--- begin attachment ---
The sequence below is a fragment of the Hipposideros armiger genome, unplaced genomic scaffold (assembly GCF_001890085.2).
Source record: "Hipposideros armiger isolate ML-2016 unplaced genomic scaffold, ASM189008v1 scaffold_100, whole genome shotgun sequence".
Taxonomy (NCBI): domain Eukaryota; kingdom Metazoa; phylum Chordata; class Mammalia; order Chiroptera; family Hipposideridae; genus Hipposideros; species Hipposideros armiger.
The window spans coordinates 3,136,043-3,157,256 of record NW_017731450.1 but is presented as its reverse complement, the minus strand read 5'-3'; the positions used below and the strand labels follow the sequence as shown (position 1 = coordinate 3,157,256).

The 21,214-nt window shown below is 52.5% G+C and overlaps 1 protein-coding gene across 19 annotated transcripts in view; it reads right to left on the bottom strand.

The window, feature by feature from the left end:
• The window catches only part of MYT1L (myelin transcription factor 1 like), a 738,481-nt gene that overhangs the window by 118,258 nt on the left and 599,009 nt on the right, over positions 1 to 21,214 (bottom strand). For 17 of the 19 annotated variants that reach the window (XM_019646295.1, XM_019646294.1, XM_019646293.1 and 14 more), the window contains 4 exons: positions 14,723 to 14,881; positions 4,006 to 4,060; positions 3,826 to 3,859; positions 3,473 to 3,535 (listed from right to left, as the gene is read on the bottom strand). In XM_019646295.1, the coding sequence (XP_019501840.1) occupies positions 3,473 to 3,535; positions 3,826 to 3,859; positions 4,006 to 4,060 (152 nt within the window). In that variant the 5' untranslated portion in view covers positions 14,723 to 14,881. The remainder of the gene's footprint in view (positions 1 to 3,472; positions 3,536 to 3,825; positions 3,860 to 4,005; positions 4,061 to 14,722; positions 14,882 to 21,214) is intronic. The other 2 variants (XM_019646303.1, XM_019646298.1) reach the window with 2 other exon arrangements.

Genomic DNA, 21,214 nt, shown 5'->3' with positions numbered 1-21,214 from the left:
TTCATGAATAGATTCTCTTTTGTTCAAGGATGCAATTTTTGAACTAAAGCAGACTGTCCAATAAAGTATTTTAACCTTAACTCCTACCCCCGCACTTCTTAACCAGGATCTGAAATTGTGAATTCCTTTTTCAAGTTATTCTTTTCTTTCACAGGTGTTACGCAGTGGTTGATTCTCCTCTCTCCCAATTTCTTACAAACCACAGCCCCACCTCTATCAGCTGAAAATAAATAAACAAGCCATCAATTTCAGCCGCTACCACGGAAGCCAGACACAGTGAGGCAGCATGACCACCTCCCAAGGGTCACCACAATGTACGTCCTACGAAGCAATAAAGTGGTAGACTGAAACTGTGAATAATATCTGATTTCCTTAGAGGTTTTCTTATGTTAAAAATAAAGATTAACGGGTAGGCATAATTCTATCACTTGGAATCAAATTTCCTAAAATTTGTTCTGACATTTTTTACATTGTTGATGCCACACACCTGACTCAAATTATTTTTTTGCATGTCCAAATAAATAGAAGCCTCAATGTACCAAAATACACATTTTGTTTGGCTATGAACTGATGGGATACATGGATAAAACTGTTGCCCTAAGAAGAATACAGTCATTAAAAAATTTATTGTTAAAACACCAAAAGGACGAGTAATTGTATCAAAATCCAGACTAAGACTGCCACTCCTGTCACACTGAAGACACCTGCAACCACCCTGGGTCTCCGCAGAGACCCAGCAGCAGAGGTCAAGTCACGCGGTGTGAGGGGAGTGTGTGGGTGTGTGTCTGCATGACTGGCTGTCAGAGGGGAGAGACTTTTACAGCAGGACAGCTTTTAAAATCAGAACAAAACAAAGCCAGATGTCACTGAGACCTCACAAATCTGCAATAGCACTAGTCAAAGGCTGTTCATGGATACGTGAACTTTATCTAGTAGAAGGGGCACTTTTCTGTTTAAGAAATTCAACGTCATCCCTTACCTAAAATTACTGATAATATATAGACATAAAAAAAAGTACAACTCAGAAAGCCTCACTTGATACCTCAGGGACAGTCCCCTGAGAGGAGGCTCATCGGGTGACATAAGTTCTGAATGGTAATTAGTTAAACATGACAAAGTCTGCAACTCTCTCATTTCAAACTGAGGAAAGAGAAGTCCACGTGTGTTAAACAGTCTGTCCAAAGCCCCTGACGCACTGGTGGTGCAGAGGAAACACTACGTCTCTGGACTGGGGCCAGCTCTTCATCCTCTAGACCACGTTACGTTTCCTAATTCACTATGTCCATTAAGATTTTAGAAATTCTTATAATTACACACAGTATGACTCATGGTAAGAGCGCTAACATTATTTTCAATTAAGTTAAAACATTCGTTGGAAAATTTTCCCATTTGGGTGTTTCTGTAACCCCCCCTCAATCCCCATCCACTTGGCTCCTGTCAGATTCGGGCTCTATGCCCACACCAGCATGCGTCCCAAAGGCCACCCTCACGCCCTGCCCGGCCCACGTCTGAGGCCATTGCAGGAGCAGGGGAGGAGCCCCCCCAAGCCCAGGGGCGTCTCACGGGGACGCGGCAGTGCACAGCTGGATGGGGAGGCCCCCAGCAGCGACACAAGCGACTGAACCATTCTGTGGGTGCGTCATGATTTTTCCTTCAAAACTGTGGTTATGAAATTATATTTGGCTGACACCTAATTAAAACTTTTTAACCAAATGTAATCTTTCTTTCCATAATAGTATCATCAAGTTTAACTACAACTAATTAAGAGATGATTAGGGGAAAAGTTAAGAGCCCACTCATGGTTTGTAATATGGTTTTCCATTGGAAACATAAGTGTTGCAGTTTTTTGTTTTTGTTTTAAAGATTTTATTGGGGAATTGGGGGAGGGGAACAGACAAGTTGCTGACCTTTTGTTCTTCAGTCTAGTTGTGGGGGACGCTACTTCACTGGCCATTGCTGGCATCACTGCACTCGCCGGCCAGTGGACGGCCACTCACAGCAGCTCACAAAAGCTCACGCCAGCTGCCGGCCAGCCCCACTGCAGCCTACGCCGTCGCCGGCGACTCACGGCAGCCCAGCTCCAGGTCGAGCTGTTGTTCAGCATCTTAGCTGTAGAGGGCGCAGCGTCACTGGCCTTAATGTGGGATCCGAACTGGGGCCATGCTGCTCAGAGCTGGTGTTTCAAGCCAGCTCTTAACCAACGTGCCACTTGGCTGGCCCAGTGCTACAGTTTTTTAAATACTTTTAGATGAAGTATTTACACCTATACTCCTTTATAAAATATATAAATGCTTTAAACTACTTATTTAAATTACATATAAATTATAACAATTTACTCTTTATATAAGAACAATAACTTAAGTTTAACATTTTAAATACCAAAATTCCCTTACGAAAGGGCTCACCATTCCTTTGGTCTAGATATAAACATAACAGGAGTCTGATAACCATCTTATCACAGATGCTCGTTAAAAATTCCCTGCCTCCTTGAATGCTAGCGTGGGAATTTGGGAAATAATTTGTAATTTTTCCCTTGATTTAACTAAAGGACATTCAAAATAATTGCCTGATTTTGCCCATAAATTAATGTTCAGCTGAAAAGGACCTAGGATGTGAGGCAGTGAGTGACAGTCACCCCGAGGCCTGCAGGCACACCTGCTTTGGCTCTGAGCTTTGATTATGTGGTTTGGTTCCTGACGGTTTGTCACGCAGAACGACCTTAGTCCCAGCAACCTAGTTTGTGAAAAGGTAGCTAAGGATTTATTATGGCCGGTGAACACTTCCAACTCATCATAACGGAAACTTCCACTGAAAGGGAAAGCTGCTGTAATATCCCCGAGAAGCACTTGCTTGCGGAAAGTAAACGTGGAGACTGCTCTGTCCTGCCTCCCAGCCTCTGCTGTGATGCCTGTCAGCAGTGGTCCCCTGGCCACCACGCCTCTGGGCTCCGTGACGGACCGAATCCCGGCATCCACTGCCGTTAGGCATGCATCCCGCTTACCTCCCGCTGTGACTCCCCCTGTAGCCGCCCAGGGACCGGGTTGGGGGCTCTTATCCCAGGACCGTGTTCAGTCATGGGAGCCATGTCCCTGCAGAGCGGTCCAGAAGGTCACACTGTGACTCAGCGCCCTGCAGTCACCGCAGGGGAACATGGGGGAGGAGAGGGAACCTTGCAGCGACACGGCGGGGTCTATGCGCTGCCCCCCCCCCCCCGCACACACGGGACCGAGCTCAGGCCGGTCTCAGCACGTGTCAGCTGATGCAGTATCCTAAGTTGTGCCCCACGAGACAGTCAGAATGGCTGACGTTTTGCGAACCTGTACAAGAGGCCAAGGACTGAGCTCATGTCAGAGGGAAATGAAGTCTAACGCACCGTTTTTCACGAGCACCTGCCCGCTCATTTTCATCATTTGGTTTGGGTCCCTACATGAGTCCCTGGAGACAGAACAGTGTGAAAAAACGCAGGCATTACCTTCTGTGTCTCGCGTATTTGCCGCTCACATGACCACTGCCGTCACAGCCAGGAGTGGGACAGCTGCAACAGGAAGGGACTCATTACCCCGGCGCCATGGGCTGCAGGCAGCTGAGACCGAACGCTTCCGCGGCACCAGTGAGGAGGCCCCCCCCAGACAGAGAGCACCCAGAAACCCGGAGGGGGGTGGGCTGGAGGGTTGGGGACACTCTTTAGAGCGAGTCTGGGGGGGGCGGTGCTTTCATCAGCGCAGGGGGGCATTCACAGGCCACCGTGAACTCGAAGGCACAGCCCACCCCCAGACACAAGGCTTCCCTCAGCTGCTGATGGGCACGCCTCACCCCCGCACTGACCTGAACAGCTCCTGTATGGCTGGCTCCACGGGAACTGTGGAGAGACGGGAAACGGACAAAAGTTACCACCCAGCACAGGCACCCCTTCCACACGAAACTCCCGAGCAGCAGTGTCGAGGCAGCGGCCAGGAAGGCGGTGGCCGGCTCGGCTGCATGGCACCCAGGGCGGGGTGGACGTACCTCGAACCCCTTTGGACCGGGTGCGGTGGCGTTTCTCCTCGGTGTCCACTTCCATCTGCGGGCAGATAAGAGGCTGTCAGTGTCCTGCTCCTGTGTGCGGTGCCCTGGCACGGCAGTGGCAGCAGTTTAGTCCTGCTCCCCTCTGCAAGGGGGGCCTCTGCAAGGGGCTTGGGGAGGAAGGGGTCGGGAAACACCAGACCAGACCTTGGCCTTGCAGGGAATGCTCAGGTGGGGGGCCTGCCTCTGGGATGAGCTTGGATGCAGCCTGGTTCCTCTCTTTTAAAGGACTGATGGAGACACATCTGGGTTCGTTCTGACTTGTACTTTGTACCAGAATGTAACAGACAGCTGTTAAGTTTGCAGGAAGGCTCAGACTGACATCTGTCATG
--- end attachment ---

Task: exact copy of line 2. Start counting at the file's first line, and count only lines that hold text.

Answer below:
Source record: "Hipposideros armiger isolate ML-2016 unplaced genomic scaffold, ASM189008v1 scaffold_100, whole genome shotgun sequence".